Car makers will have to fit more environmentally friendly air conditioning systems to all new cars by 2011, the EU has said.
The motor industry had been lobbying for the new rules, which stem from the Mobile Air Conditioning (MAC) directive from 2006, to be held off until 2017 as car makers struggle with the global downturn, and while they concentrate on more eco-friendly drivetrains.
But the European commission has ruled that the coolant used in current systems has too high a global warming potential, one that’s up to 1300 times greater than the effect of CO2.
The MAC directive says: “Emissions of hydrofluorocarbon-134a (HFC-134a), which has a global warming potential of 1 300, from air conditioning systems in motor vehicles are of growing concern because of their impact on climate change. Cost-effective and safe alternatives to hydrofluorocarbon 134a (HFC-134a) are expected to be available in the near future.”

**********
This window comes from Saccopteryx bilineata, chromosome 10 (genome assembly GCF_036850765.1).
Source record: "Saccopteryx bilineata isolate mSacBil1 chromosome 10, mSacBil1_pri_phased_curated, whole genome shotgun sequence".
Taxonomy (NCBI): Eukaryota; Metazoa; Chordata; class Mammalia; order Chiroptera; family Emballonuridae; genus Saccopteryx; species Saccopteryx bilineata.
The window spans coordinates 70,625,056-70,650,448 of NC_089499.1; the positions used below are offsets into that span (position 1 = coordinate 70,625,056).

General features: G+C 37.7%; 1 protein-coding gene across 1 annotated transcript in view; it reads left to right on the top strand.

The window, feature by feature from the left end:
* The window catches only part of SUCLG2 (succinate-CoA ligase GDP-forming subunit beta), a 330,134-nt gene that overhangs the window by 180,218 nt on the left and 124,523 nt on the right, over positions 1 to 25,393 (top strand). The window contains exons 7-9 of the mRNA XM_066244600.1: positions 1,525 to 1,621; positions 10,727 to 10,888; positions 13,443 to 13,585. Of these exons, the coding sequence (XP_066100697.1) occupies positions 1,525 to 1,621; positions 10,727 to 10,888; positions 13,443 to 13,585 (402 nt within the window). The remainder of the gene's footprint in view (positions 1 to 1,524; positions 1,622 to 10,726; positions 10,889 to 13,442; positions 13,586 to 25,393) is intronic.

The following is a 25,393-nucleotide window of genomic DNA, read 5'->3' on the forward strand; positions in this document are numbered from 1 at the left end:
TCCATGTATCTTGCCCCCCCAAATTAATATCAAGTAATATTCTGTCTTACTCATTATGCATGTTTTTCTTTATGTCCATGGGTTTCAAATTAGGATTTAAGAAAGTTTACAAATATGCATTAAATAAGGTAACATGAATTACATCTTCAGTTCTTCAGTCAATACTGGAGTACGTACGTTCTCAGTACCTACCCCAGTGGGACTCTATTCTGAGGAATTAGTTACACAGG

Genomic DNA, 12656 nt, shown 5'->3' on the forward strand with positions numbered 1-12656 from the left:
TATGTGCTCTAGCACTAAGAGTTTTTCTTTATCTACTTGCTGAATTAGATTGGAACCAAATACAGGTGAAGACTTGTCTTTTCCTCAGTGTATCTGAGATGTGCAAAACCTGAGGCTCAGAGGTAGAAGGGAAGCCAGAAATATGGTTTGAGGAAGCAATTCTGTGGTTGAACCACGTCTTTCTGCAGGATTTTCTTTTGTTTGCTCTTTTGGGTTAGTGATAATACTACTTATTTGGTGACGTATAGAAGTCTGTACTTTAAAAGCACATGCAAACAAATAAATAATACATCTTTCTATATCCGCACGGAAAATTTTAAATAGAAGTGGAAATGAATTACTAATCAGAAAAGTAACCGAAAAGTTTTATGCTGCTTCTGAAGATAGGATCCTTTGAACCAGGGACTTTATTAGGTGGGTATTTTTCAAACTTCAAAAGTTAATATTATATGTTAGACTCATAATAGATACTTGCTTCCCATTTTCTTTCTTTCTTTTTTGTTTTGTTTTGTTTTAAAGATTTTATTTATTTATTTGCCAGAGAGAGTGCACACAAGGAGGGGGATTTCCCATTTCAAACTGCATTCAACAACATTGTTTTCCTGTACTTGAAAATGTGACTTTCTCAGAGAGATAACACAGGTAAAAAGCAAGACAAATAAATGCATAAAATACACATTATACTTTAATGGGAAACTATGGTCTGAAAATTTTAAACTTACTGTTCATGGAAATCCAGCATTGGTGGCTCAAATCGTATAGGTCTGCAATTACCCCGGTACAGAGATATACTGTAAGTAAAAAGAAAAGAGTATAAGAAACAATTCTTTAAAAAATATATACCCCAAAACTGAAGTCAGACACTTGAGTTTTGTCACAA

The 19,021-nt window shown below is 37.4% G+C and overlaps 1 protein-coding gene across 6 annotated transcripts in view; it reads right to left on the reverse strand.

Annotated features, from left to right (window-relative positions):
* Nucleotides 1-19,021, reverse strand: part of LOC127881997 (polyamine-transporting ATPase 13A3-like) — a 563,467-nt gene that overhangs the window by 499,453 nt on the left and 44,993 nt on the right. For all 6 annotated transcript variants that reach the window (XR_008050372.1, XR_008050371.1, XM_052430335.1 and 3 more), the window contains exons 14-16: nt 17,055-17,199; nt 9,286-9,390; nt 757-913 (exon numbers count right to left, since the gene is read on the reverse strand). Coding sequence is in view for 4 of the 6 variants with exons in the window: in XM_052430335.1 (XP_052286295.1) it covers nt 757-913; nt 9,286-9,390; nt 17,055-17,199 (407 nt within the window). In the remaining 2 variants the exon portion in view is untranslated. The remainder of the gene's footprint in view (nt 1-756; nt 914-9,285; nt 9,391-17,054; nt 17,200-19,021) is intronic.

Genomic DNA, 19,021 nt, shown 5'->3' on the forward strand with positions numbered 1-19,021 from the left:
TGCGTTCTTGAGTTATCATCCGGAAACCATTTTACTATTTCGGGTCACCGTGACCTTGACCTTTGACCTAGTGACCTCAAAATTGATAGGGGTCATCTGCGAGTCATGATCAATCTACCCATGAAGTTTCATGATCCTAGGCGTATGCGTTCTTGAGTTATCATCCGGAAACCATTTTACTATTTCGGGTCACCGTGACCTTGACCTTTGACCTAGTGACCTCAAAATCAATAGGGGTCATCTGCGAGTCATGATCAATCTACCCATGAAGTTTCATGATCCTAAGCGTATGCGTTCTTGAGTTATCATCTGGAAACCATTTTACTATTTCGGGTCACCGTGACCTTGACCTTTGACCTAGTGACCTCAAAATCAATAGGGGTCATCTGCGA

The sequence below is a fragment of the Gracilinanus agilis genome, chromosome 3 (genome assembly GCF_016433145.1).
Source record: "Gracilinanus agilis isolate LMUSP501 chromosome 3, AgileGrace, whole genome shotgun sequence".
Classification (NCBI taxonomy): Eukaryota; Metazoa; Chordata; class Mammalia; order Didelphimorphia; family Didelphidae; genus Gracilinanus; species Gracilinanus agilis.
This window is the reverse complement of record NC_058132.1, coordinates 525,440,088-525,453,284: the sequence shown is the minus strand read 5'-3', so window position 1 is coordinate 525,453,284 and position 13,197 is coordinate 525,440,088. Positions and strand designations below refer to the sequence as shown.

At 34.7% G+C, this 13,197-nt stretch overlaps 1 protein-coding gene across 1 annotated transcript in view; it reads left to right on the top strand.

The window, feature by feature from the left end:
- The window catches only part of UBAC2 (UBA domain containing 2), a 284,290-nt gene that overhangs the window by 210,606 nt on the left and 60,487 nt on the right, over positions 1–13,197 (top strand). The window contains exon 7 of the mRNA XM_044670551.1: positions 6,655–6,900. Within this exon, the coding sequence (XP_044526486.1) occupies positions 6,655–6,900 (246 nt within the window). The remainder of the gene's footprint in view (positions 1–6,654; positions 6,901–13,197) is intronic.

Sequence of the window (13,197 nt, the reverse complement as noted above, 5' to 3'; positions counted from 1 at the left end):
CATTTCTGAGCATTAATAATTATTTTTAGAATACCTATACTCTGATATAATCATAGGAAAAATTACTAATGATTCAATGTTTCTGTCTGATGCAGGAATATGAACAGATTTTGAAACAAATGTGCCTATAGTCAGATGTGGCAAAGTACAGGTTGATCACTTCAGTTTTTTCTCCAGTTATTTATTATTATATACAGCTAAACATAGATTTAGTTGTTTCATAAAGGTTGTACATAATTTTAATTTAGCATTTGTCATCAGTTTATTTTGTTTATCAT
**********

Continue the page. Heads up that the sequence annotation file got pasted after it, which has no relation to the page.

The pressure is now on manufacturers to come up with an alternative refrigeration system, as even aftermarket systems will have to conform to the new rules by 2011.
Some makers are investigating using CO2 itself. This has a much lower global warming potential than the hydrofluorocarbons (HFCs) currently used, but remains in the atmosphere for around 500 years.
US company Honeywell also claims to be developing a new type of air-con HFC that remains in the atmosphere for just 11 days, rather than the 13 years of the current air-con HFC.